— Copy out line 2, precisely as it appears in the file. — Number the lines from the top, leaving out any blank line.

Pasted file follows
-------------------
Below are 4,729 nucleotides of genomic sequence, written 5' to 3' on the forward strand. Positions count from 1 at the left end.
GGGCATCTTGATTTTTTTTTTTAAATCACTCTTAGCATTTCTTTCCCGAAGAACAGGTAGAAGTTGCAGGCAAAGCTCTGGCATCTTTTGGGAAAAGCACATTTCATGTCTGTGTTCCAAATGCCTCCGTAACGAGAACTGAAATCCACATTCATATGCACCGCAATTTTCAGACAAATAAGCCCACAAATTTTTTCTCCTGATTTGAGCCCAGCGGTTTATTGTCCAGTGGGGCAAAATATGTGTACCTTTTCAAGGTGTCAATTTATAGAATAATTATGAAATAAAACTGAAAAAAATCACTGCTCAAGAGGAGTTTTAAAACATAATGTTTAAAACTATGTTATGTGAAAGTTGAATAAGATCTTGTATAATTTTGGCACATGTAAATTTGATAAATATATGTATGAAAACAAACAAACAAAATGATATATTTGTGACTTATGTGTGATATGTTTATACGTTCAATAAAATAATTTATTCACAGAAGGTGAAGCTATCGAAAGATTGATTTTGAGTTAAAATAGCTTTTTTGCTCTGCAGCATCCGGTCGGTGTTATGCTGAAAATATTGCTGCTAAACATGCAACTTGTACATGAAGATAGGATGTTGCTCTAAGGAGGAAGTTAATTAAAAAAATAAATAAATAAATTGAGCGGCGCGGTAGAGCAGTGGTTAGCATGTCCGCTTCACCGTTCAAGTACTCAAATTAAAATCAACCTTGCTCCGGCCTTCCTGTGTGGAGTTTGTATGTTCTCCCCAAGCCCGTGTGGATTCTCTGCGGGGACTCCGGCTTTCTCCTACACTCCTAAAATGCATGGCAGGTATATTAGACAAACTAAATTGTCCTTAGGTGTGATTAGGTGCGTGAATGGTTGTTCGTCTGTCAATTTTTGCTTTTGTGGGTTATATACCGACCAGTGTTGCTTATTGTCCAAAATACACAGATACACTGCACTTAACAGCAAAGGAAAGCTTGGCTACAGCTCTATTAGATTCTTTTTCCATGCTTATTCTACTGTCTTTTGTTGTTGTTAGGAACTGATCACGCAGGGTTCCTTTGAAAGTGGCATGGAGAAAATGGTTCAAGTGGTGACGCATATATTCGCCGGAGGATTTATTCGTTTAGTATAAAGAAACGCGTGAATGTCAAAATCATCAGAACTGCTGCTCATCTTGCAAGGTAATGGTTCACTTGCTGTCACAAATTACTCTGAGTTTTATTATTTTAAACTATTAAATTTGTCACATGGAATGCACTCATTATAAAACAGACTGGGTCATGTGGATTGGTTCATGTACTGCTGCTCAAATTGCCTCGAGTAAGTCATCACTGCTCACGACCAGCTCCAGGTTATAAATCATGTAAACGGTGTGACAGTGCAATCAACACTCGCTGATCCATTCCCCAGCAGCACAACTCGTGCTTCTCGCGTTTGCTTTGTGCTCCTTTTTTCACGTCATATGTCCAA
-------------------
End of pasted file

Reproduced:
GGGCATCTTGATTTTTTTTTTTAAATCACTCTTAGCATTTCTTTCCCGAAGAACAGGTAGAAGTTGCAGGCAAAGCTCTGGCATCTTTTGGGAAAAGCACATTTCATGTCTGTGTTCCAAATGCCTCCGTAACGAGAACTGAAATCCACATTCATATGCACCGCAATTTTCAGACAAATAAGCCCACAAATTTTTTCTCCTGATTTGAGCCCAGCGGTTTATTGTCCAGTGGGGCAAAATATGTGTACCTTTTCAAGGTGTCAATTTATAGAATAATTATGAAATAAAACTGAAAAAAATCACTGCTCAAGAGGAGTTTTAAAACATAATGTTTAAAACTATGTTATGTGAAAGTTGAATAAGATCTTGTATAATTTTGGCACATGTAAATTTGATAAATATATGTATGAAAACAAACAAACAAAATGATATATTTGTGACTTATGTGTGATATGTTTATACGTTCAATAAAATAATTTATTCACAGAAGGTGAAGCTATCGAAAGATTGATTTTGAGTTAAAATAGCTTTTTTGCTCTGCAGCATCCGGTCGGTGTTATGCTGAAAATATTGCTGCTAAACATGCAACTTGTACATGAAGATAGGATGTTGCTCTAAGGAGGAAGTTAATTAAAAAAATAAATAAATAAATTGAGCGGCGCGGTAGAGCAGTGGTTAGCATGTCCGCTTCACCGTTCAAGTACTCAAATTAAAATCAACCTTGCTCCGGCCTTCCTGTGTGGAGTTTGTATGTTCTCCCCAAGCCCGTGTGGATTCTCTGCGGGGACTCCGGCTTTCTCCTACACTCCTAAAATGCATGGCAGGTATATTAGACAAACTAAATTGTCCTTAGGTGTGATTAGGTGCGTGAATGGTTGTTCGTCTGTCAATTTTTGCTTTTGTGGGTTATATACCGACCAGTGTTGCTTATTGTCCAAAATACACAGATACACTGCACTTAACAGCAAAGGAAAGCTTGGCTACAGCTCTATTAGATTCTTTTTCCATGCTTATTCTACTGTCTTTTGTTGTTGTTAGGAACTGATCACGCAGGGTTCCTTTGAAAGTGGCATGGAGAAAATGGTTCAAGTGGTGACGCATATATTCGCCGGAGGATTTATTCGTTTAGTATAAAGAAACGCGTGAATGTCAAAATCATCAGAACTGCTGCTCATCTTGCAAGGTAATGGTTCACTTGCTGTCACAAATTACTCTGAGTTTTATTATTTTAAACTATTAAATTTGTCACATGGAATGCACTCATTATAAAACAGACTGGGTCATGTGGATTGGTTCATGTACTGCTGCTCAAATTGCCTCGAGTAAGTCATCACTGCTCACGACCAGCTCCAGGTTATAAATCATGTAAACGGTGTGACAGTGCAATCAACACTCGCTGATCCATTCCCCAGCAGCACAACTCGTGCTTCTCGCGTTTGCTTTGTGCTCCTTTTTTCACGTCATATGTCCAA